The Bearden lab’s research aims to understand genetic, cognitive and neurobiological risk factors for the development of adolescent-onset neuropsychiatric disorders. We are examining these questions through two complementary lines of research: 1) The investigation of intermediate neuroanatomic and cognitive traits associated with the development of psychosis and mood disorder; and 2) The study of neurobehavioral manifestations of syndromes with an identified genetic origin.
One of these studies focuses on 22q11.2 Deletion Syndrome and 22q Duplication Syndrome. 22q Deletion Syndrome is a genetic disorder which results in a disruption of early neuronal migration and confers a particularly high risk for psychosis. Dr. Bearden’s research group has an ongoing, NIMH-funded longitudinal study of risk factors for psychiatric disorder in children and adolescents with this syndrome. Far less is known about 22q Duplication Syndrome and our study is helping to better understand this syndrome. This project involves comprehensive phenotyping (i.e., dimensional measures of psychopathology, neurocognition, and structural and functional neuroanatomy) which will be examined in relation to genetic variation at the 22q11.2 locus.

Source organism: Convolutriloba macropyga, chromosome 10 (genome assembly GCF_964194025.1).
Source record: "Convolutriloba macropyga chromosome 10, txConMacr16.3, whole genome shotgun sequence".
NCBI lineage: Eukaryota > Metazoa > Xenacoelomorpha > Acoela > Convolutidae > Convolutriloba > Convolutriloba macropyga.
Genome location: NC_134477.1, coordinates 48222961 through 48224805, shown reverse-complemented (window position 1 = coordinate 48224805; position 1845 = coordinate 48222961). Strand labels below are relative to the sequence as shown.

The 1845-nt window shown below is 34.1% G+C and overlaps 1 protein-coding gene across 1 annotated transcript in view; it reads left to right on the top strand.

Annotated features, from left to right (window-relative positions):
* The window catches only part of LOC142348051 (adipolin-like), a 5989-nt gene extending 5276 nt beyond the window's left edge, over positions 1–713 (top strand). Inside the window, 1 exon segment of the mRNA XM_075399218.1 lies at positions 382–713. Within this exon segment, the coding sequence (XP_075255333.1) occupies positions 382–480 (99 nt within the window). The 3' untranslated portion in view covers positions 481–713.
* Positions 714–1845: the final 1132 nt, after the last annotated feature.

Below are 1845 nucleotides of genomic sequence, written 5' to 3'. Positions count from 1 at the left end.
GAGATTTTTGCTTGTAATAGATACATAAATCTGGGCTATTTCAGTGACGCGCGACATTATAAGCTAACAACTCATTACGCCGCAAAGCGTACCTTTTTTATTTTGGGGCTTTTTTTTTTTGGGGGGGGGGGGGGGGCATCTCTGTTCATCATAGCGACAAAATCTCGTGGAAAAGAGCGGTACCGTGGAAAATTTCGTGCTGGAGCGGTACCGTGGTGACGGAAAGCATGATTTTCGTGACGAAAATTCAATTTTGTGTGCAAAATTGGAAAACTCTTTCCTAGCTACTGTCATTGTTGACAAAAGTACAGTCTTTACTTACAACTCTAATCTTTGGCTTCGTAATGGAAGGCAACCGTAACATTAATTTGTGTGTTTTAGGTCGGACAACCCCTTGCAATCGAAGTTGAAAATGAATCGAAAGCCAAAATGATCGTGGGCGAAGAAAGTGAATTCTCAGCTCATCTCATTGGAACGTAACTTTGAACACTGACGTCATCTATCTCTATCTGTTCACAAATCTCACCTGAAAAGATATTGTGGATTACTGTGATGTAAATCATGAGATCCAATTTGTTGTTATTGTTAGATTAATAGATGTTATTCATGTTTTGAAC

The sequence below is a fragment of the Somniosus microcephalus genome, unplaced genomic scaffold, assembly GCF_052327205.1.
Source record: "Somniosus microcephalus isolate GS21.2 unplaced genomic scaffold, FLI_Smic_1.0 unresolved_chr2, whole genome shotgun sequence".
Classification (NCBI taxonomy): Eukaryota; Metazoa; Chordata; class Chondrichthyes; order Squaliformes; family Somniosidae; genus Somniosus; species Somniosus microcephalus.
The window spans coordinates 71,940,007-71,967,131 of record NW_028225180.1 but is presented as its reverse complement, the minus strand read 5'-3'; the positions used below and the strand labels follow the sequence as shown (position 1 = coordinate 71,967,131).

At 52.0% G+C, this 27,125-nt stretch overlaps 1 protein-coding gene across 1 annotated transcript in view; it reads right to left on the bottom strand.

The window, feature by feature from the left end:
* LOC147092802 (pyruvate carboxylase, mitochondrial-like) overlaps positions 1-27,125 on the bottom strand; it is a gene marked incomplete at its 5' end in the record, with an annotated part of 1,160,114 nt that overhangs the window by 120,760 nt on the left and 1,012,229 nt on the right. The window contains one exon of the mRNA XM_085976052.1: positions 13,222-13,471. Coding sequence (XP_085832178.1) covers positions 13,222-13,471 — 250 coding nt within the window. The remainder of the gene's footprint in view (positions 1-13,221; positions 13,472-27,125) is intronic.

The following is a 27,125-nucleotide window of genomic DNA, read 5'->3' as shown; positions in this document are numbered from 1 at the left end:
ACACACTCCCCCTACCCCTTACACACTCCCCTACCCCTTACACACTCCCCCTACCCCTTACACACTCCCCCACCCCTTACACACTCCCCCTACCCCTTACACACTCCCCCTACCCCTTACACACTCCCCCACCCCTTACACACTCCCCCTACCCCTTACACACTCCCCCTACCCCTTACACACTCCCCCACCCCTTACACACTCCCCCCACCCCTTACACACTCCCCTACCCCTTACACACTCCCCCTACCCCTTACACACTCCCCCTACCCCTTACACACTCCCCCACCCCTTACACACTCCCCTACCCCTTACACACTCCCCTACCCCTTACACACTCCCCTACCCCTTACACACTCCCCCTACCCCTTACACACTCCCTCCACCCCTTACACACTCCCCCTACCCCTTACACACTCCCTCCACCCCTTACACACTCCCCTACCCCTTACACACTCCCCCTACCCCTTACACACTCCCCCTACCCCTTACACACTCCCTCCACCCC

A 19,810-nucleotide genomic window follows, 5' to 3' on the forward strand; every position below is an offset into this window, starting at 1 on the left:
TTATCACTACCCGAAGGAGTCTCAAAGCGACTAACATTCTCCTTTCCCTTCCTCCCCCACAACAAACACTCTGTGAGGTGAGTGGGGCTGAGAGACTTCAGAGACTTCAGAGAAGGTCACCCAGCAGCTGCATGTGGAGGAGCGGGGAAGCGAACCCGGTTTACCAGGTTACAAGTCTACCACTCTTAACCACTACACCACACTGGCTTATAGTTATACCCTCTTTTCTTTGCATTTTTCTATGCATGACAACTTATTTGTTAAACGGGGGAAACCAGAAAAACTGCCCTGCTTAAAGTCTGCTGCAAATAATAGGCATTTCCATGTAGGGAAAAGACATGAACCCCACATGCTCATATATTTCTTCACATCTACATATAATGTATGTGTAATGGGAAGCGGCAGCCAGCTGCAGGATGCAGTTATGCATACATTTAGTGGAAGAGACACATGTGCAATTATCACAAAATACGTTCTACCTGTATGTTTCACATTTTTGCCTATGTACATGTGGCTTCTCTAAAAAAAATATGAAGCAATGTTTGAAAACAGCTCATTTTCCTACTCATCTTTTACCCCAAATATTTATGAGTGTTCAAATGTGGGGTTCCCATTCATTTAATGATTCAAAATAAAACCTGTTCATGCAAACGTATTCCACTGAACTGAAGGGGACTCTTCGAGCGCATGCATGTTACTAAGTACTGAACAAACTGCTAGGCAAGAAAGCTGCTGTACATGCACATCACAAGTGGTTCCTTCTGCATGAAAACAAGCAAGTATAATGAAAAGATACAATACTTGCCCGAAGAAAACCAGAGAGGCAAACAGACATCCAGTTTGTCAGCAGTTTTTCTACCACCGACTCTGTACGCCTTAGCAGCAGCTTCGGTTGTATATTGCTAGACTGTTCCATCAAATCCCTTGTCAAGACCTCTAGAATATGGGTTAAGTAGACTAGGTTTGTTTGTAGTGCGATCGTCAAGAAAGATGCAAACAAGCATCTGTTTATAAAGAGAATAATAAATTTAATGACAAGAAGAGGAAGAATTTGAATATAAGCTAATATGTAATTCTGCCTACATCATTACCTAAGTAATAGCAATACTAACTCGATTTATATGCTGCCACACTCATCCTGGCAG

We are also investigating risk factors for psychosis in youth with subthreshold clinical symptoms indicating high risk for the development of psychotic illness, in the Center for Assessment and Prevention of Prodromal States (CAPPS). The CAPPS program, directed by Dr. Bearden, is part of the NIMH-funded North American Prodromal Longitudinal Study (NAPLS) Consortium.
Another active research project, conducted in collaboration with Dr. Nelson Freimer, is an NIMH-funded study of neural endophenotypes of bipolar disorder in a genetically isolated population in Latin America.